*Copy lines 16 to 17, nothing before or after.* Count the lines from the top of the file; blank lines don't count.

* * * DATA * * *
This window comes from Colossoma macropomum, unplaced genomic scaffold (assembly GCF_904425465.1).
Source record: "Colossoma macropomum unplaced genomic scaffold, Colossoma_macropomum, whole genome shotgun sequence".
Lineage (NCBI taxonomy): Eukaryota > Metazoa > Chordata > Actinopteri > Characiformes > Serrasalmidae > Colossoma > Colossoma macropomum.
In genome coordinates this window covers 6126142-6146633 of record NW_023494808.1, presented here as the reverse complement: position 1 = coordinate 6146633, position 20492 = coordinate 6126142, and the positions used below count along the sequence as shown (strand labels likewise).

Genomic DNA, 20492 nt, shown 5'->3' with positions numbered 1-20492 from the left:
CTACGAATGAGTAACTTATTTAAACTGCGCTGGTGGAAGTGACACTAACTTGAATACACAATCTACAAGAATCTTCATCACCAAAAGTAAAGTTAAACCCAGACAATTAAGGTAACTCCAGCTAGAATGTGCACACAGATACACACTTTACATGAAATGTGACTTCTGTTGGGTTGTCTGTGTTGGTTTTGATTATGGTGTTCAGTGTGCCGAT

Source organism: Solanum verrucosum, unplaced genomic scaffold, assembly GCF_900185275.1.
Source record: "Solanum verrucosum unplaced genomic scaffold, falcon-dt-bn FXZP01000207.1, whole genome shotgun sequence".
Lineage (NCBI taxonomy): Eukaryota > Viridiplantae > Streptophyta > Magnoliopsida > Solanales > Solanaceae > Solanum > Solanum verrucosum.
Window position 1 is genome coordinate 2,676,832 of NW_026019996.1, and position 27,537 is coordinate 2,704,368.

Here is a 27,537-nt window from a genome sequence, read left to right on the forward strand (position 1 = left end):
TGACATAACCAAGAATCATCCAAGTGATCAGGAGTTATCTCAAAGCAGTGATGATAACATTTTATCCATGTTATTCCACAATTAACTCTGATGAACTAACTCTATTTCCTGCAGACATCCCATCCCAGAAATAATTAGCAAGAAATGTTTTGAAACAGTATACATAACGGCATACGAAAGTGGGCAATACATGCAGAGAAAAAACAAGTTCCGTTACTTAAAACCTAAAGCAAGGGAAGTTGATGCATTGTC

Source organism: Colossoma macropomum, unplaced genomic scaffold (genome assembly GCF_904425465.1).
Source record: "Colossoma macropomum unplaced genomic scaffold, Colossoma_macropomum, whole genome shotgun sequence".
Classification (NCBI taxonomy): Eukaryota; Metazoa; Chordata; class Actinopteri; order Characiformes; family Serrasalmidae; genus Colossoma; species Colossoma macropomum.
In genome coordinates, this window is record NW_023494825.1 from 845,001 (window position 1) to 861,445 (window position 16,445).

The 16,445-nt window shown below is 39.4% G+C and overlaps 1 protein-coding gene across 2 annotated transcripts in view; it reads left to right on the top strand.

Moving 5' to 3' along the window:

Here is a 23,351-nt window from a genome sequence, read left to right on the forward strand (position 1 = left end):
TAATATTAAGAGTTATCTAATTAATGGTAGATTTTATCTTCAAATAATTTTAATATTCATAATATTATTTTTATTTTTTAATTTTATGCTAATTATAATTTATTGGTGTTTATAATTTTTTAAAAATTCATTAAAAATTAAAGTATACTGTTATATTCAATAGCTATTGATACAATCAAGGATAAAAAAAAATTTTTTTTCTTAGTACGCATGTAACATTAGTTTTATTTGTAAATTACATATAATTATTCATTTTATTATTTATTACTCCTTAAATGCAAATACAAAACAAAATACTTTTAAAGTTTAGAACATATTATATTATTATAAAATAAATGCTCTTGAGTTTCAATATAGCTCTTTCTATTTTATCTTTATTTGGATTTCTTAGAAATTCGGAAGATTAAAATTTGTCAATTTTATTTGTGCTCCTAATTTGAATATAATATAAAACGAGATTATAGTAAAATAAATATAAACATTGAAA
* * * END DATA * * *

In genome coordinates, this window is record NW_023494825.1 from 845,001 (window position 1) to 861,445 (window position 16,445).

The 16,445-nt window shown below is 39.4% G+C and overlaps 1 protein-coding gene across 2 annotated transcripts in view; it reads left to right on the top strand.